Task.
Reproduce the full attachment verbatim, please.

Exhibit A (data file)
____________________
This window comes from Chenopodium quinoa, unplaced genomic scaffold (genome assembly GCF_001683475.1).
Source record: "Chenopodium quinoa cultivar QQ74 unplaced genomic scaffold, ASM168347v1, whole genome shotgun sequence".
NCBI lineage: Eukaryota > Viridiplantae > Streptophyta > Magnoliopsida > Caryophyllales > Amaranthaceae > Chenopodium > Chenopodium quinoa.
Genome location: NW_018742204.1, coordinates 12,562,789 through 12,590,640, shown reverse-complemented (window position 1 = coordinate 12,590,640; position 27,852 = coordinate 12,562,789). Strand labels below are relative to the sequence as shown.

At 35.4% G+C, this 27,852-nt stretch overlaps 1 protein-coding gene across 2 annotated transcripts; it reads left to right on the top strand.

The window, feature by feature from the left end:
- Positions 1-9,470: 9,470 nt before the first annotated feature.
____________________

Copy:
This window comes from Chenopodium quinoa, unplaced genomic scaffold (genome assembly GCF_001683475.1).
Source record: "Chenopodium quinoa cultivar QQ74 unplaced genomic scaffold, ASM168347v1, whole genome shotgun sequence".
NCBI lineage: Eukaryota > Viridiplantae > Streptophyta > Magnoliopsida > Caryophyllales > Amaranthaceae > Chenopodium > Chenopodium quinoa.
Genome location: NW_018742204.1, coordinates 12,562,789 through 12,590,640, shown reverse-complemented (window position 1 = coordinate 12,590,640; position 27,852 = coordinate 12,562,789). Strand labels below are relative to the sequence as shown.

At 35.4% G+C, this 27,852-nt stretch overlaps 1 protein-coding gene across 2 annotated transcripts; it reads left to right on the top strand.

The window, feature by feature from the left end:
- Positions 1-9,470: 9,470 nt before the first annotated feature.